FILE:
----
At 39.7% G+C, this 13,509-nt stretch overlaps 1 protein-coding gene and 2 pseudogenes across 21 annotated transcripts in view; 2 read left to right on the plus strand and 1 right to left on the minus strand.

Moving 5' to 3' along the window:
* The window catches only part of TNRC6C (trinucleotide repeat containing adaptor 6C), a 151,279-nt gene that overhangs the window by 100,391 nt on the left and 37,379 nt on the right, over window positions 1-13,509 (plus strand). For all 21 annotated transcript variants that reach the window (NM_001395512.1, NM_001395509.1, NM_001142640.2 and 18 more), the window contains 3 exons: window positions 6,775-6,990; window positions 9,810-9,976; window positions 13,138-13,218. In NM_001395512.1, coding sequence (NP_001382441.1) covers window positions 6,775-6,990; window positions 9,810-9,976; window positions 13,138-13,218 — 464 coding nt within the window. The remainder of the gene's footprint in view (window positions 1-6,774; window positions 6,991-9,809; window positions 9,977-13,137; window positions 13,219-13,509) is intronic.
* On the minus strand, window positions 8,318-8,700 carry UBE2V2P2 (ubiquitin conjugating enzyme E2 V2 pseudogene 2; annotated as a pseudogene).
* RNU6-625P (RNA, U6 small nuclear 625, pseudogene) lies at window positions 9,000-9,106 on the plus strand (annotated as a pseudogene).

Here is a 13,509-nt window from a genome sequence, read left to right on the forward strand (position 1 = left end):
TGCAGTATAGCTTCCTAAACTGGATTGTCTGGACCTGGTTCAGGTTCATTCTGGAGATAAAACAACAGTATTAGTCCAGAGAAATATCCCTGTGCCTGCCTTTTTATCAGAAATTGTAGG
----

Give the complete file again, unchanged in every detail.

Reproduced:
At 39.7% G+C, this 13,509-nt stretch overlaps 1 protein-coding gene and 2 pseudogenes across 21 annotated transcripts in view; 2 read left to right on the plus strand and 1 right to left on the minus strand.

Moving 5' to 3' along the window:
* The window catches only part of TNRC6C (trinucleotide repeat containing adaptor 6C), a 151,279-nt gene that overhangs the window by 100,391 nt on the left and 37,379 nt on the right, over window positions 1-13,509 (plus strand). For all 21 annotated transcript variants that reach the window (NM_001395512.1, NM_001395509.1, NM_001142640.2 and 18 more), the window contains 3 exons: window positions 6,775-6,990; window positions 9,810-9,976; window positions 13,138-13,218. In NM_001395512.1, coding sequence (NP_001382441.1) covers window positions 6,775-6,990; window positions 9,810-9,976; window positions 13,138-13,218 — 464 coding nt within the window. The remainder of the gene's footprint in view (window positions 1-6,774; window positions 6,991-9,809; window positions 9,977-13,137; window positions 13,219-13,509) is intronic.
* On the minus strand, window positions 8,318-8,700 carry UBE2V2P2 (ubiquitin conjugating enzyme E2 V2 pseudogene 2; annotated as a pseudogene).
* RNU6-625P (RNA, U6 small nuclear 625, pseudogene) lies at window positions 9,000-9,106 on the plus strand (annotated as a pseudogene).

Here is a 13,509-nt window from a genome sequence, read left to right on the forward strand (position 1 = left end):
TGCAGTATAGCTTCCTAAACTGGATTGTCTGGACCTGGTTCAGGTTCATTCTGGAGATAAAACAACAGTATTAGTCCAGAGAAATATCCCTGTGCCTGCCTTTTTATCAGAAATTGTAGG